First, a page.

The time for Jerwin Ancajas to impress is now
While most of the boxing world’s attention will be focused this weekend on Las Vegas – there’s apparently a big middleweight championship fight happening – Jerwin Ancajas still hopes you tune in to his fight. It takes place in Stockton, Calif. on ESPN with Ancajas defending his IBF junior bantamweight title for the seventh time against mandatory challenger Ryuichi Funai. The main event will feature IBF light heavyweight titleholder Artur Beterbiev defending against Radivoje “Hot Rod” Kalajdzic.
“It is a very hard question because they are big names, Canelo [Alvarez and [Danny] Jacobs,” Ancajas said with a laugh, when asked why fans should watch his card instead.
The stakes may not be as high for the sport, but Ancajas is doing more than just defending his title. He’s fighting to prove his star is still on the rise, and that he can pull up the nose on his championship run. Ancajas (30-1-2, 20 knockouts) of Panabo City, Philippines had burst onto the world scene from obscurity with entertaining defenses against Jamie Conlan and Israel Gonzalez, but the luster has come off in his last two fights, including a forgettable decision win over Jonas Sultan and then a split-draw against the unheralded Alejandro Barrios.
“We learned a lot in the last fight against barrios. We changed a lot of things,” Ancajas says, noting footwork and adding sparring partners as areas of adjustment. Trainer/manager Joven Jimenez says they’ve hired a new nutritionist to keep his energy levels high.
Funai (31-7, 22 KOs) may just be the cure to what ails Ancajas. At 33, Funai is six years older, and he’s tall for the weight at 5’7”, meaning Ancajas won’t have to worry about headbutts and missing over the top like he did against the shorter, awkward Santiago. Funai has won seven straight, and is fighting outside of Japan for the first time in his career. His biggest win was an eighth round KO of former title challenger Warlito Parrenas two fights ago, while his losses have come when he stepped up in competition against Shinsuke Yamanaka (TKO7), Sho Ishida (MD10), and against another Filipino boxer named Rolly Lunas (TKO9).
“Sometimes he becomes aggressive, he’s also a boxer, he’s also good outside,” said Ancajas.
The urgency around a good performance stems from the flux that the junior bantamweight division finds itself in. Srisaket Sor Rungvisai, who ascended to the top of the division after two wins over Roman Gonzalez, was deposed in decisive fashion by Juan Francisco Estrada this past weekend. Ancajas had actively campaigned for a unification showdown with Sor Rungvisai, even traveling to Thailand to be at ringside for his prior defense against Iran Diaz.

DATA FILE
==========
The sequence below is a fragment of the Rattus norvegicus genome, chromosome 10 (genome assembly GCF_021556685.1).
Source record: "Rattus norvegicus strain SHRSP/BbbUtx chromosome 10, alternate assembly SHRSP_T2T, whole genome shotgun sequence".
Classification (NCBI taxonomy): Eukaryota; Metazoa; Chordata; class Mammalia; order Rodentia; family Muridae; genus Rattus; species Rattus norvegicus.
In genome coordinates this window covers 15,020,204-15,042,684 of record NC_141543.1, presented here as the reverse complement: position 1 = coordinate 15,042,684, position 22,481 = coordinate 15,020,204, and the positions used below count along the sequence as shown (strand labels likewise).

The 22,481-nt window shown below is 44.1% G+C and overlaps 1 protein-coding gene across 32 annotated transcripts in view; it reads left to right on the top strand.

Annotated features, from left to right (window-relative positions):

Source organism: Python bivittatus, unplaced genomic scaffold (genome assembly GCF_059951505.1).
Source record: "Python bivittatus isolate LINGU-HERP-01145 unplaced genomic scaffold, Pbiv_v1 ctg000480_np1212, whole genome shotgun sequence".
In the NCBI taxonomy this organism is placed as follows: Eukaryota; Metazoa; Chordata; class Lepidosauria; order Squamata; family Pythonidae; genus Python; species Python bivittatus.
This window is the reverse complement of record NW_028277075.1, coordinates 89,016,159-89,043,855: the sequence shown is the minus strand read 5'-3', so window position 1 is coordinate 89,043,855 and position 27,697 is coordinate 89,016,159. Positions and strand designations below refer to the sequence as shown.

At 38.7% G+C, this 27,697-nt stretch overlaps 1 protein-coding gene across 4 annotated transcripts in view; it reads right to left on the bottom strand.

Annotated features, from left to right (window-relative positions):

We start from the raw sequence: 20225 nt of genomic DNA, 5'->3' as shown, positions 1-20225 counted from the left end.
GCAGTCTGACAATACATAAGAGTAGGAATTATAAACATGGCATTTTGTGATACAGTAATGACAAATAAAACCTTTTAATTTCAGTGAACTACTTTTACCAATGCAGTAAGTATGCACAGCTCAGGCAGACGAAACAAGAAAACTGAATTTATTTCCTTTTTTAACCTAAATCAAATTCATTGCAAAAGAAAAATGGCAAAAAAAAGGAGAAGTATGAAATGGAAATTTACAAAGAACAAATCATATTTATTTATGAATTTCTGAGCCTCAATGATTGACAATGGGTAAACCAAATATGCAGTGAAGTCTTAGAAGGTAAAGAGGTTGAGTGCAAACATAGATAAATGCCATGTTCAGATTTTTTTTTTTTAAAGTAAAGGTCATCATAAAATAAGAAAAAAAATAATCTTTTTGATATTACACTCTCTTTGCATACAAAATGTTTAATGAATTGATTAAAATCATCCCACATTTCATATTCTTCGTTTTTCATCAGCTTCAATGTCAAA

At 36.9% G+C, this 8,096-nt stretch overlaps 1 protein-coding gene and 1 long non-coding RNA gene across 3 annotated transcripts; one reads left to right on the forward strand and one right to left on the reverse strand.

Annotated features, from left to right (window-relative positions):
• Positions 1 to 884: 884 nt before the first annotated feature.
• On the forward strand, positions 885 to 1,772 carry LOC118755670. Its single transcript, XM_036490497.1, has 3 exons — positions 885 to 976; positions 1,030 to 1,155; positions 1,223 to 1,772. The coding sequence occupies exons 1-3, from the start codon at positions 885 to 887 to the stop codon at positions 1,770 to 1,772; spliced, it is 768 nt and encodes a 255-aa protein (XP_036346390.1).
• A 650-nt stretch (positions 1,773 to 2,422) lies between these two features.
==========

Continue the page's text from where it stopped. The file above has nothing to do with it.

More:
“When he went right-handed instead of left, I don’t know if that’s his strategy or if he’s waiting for something,” said Ancajas, voicing confusion over Sor Rungvisai’s tactic of boxing the first nine rounds outside of his usual stance. “For me, he has a better showing as a southpaw than right-handed.”
Jimenez says he wasn’t surprised by the outcome: “We know Sor Rungvisai stopped training before the Diaz fight, he’s got problems so we know his condition is not the same from the first [Estrada] fight.
As talent-rich as the division is, Ancajas has yet to face any of the bigger name players at 115. Ancajas says he wants to face the best, Estrada included. That comes down to promoter Top Rank and dealmaker Sean Gibbons believing he’s ready for that step.
“One of our goals in our team is to have a good fight…especially since the last fight was not as convincing,” said Ancajas.
“We are really preparing hard to have good results for the upcoming fight so the people and our promoter will be impressed.”
With a plurality of screens in the modern American home, perhaps fans can find a way to watch both cards.
Ryan Songalia is a member of the Boxing Writers Association of America and part of the Craig Newmark Graduate School of Journalism Class of 2020. He can be reached at [email protected].